Far-Right Blogger Activist Sues Twitter, Claims Free-Speech Violations
In another example of a conservative accusing a Silicon Valley company of discrimination and suppression of speech, a right-wing blogger suspended by Twitter has filed suit.
Charles Johnson, whose account was suspended in May 2015 after he asked for donations to "take out" Black Lives Matter activist DeRay Mckesson, claims the tweet was taken out of context and that Twitter violated his free-speech rights and discriminated against him when it permanently suspended him.
Johnson, who is a former Breitbart News reporter and runs a right-wing blog called GotNews, in the lawsuit cites a report by BuzzFeed last month, which provided a peek into how Twitter struggled to deal with issues surrounding verifying users who in some cases used their accounts to troll or harass others.
According to that report, internal Twitter emails show one executive said Johnson was suspended "even though it wasn't direct violent threats. It was just a call that the policy team made. He is finding loopholes in policy which is almost worse than the people who blatantly have violations."
The BuzzFeed report also noted that Twitter's general counsel said Johnson's suspension was decided by former Twitter CEO Dick Costolo, who declared Johnson's suspension should be permanent.
"As a direct result of Defendant's actions, competition in the market for journalism has been significantly harmed," Johnson's lawsuit states. The lawsuit also refers to GotNews as "one of the few start-up providers of news and commentary with a conservative viewpoint."
On Tuesday, the items atop the GotNews website included: "ANALYSIS-Richard Spencer: A Man For People Who Find NPR Too Slow" "BOMBSHELL VIDEO: Harvey Weinstein to Bill Clinton: 'I Always Learn Amazing Things From You'" and "BREAKING: Charles C. Johnson Sues Twitter In Landmark Free Speech Case."
Eric Goldman, director of the Santa Clara University School of Law's High Tech Law Institute, told BuzzFeed Monday that Twitter "has a categorical right to block whoever they choose," and noted that Twitter blocked Johnson because "they consider him a troll."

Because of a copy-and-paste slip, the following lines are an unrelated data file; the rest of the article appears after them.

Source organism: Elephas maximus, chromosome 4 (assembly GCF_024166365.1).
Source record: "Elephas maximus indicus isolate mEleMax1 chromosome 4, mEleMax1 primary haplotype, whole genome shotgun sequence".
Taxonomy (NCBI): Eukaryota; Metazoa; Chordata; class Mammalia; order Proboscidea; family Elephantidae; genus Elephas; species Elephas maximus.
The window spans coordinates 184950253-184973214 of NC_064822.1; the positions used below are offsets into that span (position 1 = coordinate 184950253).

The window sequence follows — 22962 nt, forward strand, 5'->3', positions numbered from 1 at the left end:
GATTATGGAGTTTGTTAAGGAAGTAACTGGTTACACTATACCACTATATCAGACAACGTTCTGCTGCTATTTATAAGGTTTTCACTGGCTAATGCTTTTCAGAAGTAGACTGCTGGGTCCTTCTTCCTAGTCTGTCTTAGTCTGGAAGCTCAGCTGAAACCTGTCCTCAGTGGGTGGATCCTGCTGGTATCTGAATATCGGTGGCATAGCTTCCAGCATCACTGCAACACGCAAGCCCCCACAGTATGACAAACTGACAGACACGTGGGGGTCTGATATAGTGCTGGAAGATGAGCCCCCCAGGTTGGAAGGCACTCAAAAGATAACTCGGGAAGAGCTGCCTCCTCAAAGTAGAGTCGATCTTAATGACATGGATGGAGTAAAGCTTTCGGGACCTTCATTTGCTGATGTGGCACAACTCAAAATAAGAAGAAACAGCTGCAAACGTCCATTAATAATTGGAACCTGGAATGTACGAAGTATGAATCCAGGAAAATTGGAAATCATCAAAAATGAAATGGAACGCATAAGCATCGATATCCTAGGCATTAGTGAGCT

The lawsuit seeks for Johnson to be allowed back on Twitter and for the company to be found guilty of violating his free-speech rights, plus monetary damages.
Twitter said Tuesday it would have no comment.
Johnson's lawsuit was filed Monday in California Superior Court in Fresno, the same day Google was sued by James Damore, the engineer who wrote a memo that suggested biological differences were to blame for the dearth of women in tech and who was later fired. Damore, who is still unemployed, claims in the lawsuit that Google discriminates against white males and conservatives.
Other tech companies that have been charged with bias against conservatives include Facebook, which in 2016 was accused of suppressing news from conservative publications.
In addition, companies such as Apple, PayPal and others have pulled their support for technology that enables funding of white supremacist and hate groups in the wake of a deadly white supremacist rally in Charlottesville, Virginia, last year, sparking a warning from advocacy group the Electronic Frontier Foundation about the dangers of censoring speech.
Speaking of fundraising, Johnson is soliciting donations for his lawsuit against Twitter. On the crowdfunding page, he tells potential donors, "This is your last chance to stop Twitter's management from stealing the next election by stopping them in court." He incorrectly claims that Twitter has "suspended President Donald Trump," and adds, "They'll suspend you -- if they haven't already."
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